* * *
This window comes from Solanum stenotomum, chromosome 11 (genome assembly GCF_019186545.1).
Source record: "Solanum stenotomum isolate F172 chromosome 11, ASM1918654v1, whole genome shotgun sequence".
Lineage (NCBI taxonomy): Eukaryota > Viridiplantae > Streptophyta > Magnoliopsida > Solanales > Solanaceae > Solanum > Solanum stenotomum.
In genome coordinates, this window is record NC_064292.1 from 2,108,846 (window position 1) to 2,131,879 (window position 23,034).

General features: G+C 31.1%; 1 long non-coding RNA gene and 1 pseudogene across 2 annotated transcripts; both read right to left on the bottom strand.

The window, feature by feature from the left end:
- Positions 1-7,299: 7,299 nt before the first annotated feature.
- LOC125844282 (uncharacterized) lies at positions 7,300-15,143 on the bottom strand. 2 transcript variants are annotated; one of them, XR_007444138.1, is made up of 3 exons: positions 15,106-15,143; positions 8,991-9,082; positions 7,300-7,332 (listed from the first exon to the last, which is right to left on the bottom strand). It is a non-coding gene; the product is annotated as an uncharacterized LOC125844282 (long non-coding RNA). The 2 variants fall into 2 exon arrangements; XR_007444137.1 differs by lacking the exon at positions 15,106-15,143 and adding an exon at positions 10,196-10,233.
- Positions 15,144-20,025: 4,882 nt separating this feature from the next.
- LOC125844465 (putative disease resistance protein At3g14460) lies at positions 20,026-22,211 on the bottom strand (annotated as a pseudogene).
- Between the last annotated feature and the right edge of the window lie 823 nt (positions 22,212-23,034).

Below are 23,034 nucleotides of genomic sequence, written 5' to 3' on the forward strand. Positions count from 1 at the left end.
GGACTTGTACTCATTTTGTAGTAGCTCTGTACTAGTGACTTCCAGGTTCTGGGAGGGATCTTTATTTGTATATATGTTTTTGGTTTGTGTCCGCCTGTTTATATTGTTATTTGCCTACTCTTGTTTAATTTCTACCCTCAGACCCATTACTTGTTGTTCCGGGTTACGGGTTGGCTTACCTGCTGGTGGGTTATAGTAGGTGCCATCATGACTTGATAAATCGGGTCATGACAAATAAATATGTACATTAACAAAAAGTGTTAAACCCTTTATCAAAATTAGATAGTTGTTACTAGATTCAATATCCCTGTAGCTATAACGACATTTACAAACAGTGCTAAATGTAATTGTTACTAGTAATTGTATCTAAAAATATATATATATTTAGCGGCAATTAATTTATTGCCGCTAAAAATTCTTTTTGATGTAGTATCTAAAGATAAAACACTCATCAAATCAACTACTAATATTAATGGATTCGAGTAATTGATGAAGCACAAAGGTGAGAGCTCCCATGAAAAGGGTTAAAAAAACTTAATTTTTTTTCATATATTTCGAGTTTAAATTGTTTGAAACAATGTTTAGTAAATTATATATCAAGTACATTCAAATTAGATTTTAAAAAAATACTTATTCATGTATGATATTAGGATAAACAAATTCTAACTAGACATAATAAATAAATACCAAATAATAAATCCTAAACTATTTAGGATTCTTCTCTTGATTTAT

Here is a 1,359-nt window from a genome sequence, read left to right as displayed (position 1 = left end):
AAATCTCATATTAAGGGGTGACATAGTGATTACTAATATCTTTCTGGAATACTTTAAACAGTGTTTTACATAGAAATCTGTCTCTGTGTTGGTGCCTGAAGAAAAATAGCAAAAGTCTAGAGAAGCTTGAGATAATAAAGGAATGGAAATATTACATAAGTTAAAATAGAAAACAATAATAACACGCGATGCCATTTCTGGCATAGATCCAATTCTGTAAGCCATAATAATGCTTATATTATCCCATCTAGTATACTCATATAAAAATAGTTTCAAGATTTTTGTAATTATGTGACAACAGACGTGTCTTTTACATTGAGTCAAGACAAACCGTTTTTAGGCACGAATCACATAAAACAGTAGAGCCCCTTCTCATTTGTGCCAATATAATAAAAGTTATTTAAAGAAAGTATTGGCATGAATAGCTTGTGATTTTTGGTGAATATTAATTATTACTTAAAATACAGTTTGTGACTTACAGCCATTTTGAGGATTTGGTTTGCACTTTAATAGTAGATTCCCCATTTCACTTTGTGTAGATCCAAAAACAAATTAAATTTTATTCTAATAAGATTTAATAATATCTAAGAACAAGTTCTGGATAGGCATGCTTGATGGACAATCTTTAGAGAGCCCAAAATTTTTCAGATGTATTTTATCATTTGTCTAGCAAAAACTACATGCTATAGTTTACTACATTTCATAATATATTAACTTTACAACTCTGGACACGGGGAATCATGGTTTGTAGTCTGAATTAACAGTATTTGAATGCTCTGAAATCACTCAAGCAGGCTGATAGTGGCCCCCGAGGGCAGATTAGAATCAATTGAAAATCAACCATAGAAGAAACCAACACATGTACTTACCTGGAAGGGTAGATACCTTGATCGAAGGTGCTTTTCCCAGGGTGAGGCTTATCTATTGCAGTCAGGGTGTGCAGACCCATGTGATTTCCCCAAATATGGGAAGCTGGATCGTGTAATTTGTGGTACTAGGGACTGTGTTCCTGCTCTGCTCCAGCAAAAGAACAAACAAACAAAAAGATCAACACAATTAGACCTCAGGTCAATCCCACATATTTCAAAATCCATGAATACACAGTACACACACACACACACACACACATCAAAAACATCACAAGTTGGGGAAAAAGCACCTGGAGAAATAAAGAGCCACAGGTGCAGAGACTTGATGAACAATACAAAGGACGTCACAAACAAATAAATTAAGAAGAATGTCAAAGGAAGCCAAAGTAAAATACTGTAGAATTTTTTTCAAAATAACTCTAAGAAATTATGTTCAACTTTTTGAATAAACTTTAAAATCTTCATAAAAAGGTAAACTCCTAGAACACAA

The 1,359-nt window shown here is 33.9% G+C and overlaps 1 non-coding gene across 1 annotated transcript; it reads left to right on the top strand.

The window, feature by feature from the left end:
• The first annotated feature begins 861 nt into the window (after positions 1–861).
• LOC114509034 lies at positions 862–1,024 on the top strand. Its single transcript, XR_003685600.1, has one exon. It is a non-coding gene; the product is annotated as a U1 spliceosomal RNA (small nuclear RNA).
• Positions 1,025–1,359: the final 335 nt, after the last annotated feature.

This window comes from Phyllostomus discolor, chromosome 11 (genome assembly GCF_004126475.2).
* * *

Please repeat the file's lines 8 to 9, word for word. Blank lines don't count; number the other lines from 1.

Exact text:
- LOC125844282 (uncharacterized) lies at positions 7,300-15,143 on the bottom strand. 2 transcript variants are annotated; one of them, XR_007444138.1, is made up of 3 exons: positions 15,106-15,143; positions 8,991-9,082; positions 7,300-7,332 (listed from the first exon to the last, which is right to left on the bottom strand). It is a non-coding gene; the product is annotated as an uncharacterized LOC125844282 (long non-coding RNA). The 2 variants fall into 2 exon arrangements; XR_007444137.1 differs by lacking the exon at positions 15,106-15,143 and adding an exon at positions 10,196-10,233.
- Positions 15,144-20,025: 4,882 nt separating this feature from the next.